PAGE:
The problem of free will in psychology

“She had deceived herself in supposing that she could be whatever she wanted to be…” (Tolstoy, 1956 p. 256).

Free will is one of the many controversies in psychology. The problem of free will has been greatly debated in philosophy and theology for centuries. As science developed, we have come to understand the natural physical laws once attributed to supernatural or mystical forces. The debate between free will and determinism is important for psychologists today in order to understand some of the underlying principles in the theories we readily practice. Free will may not be particularly important to practicing psychologists today as the deterministic principles on which the science has been developed from is often taken for granted. Take for example an ABA tutor working with an autistic adolescent. The tutor would hardly attribute the behaviour of the individual to deterministic laws to which we identify stimulus and reinforcement, it’s not as clear-cut. We identify the cause and effect relationship but it does not satisfyingly discredit free will. The problem with free will and determinism may become more problematic if psychology commands for all individuals to be treated as deterministic agents. In this article I am going to primarily discuss the impact of a phenomenological approach to psychological principles. In doing so, I wish to draw from the phenomenological work of Maurice Merleau-Ponty and contemporary psychological research on free will. 

Free will and determinism are not opposites (Gross, 2009). Free will can be understood as the ability to be in control of your own actions, emotions and relative being. Determinism can be divided into two extremes  – soft determinism (a term suggested by William James in 1890) is a form of determinism which claims that it is not possible to identify all the physical laws involved on our psychological processes; strict (or hard) determinism suggests that everything can be determined through physical laws.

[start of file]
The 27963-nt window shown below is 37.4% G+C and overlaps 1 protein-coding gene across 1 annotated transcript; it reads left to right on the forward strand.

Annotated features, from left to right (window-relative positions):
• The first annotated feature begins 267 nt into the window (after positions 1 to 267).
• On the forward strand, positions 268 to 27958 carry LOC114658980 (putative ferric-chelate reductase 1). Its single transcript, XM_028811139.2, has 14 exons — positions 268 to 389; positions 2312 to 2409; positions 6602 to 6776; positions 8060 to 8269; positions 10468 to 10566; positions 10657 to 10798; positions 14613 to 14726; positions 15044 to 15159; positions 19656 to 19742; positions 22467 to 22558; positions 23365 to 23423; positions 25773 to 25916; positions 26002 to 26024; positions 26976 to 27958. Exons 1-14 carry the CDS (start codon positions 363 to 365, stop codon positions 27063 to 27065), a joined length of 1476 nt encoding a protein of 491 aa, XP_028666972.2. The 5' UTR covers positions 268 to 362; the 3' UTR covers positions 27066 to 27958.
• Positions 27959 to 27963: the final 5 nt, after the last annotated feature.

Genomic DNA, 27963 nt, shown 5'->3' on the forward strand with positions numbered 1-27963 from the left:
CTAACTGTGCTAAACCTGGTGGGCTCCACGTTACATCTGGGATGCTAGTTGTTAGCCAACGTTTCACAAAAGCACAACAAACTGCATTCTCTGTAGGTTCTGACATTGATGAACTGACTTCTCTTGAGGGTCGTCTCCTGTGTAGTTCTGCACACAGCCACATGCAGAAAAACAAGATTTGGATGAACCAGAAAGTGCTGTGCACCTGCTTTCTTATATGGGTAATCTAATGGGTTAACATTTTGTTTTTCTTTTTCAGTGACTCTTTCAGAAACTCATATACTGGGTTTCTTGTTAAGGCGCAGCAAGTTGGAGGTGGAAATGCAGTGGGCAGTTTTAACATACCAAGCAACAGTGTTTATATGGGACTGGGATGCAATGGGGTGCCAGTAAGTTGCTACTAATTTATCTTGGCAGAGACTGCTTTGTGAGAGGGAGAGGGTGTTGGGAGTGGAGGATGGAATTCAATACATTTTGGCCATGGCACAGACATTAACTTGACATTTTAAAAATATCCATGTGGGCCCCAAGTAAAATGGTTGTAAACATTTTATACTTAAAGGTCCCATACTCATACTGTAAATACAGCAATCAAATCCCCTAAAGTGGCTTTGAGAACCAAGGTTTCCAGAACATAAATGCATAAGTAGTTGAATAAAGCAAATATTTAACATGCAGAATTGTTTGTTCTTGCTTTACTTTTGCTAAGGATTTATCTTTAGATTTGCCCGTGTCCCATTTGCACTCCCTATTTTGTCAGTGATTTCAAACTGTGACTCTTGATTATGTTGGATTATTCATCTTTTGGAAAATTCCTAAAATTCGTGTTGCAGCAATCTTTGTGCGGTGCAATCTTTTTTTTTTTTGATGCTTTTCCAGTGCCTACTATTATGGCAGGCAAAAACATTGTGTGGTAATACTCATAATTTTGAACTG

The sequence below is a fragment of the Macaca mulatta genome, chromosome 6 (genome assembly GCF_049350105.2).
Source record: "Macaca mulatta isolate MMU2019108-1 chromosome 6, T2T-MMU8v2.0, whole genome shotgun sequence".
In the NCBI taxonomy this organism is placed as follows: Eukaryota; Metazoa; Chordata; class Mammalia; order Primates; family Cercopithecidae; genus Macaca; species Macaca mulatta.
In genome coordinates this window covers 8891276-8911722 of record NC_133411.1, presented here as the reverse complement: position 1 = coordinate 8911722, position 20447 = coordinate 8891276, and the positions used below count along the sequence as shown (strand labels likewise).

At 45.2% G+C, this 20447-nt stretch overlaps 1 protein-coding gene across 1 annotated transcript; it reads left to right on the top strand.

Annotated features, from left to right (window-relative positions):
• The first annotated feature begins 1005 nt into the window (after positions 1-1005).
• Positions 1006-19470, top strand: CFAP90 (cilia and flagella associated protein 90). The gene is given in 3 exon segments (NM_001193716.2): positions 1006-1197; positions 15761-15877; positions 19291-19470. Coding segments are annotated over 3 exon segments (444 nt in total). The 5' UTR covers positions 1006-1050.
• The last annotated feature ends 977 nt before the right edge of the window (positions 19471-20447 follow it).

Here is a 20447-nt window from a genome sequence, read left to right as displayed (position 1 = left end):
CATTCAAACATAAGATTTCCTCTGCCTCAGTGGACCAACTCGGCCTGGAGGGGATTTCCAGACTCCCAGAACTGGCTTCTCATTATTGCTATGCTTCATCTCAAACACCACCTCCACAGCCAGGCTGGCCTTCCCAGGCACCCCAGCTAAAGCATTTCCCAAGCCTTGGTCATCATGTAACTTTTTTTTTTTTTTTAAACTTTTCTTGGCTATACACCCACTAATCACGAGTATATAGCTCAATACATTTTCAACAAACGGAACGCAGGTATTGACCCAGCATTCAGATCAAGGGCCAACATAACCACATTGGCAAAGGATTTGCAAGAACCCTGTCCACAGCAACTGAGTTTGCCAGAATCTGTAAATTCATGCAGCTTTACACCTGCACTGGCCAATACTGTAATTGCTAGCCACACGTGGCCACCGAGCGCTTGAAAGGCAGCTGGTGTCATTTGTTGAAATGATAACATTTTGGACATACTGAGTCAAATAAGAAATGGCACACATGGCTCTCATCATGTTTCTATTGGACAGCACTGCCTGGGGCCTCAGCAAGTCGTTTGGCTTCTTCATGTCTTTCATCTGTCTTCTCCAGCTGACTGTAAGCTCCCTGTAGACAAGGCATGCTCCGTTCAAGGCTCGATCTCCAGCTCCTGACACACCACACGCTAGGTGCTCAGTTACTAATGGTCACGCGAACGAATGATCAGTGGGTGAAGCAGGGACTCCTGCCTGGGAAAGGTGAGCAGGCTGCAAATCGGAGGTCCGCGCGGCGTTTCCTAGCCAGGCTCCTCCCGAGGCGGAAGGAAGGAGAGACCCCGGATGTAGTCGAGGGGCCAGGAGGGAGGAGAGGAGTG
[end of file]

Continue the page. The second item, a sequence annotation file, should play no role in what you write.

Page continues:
Phenomenological social psychology explores the problem of free will in more detail. Phenomenology is about lived experience and how people live their day to day lives. Often in psychology we pay particular attention on specific aspects of human behaviour or brain functions in the case of neuropsychological research etc. Merleau-Ponty (1962) states ‘I am free to act in the face of my world; my freedom is shaped in turn by this world.” This can be seen as a form of soft determinism on the human experience. Life experience and environmental factors are important in understanding human behaviour. Genetics, socio-biology and neuropsychological research are often derived from strict deterministic principles and we may be losing touch to what it means to be human. If we take the term ‘situated freedom’ we refer to neither absolute freedom nor an absolute determinism (Valle and Halling, 1989).

Merleau-Ponty comments that behaviourism is inadequate as it reduces human beings to purely ‘reactors to the world’. As he sees it, we ‘exist in a relationship with the environment in which each partially determines the other’. The issue of free will is extensively argued in Phenomenology and Cognitive psychology, but for the purpose of this article I wanted to mention an important area of research on human experience (see Dreyfus 2002 and Storey 2009).   

The video below is taken from the movie Waking Life in which philosophical concepts are explored. The clip speaks of free will and our knowledge of physics (a little off the point but an amusing look at the philosophical and psychological understanding of determinism).

http://www.youtube.com/watch?v=_VxQuPBX1_U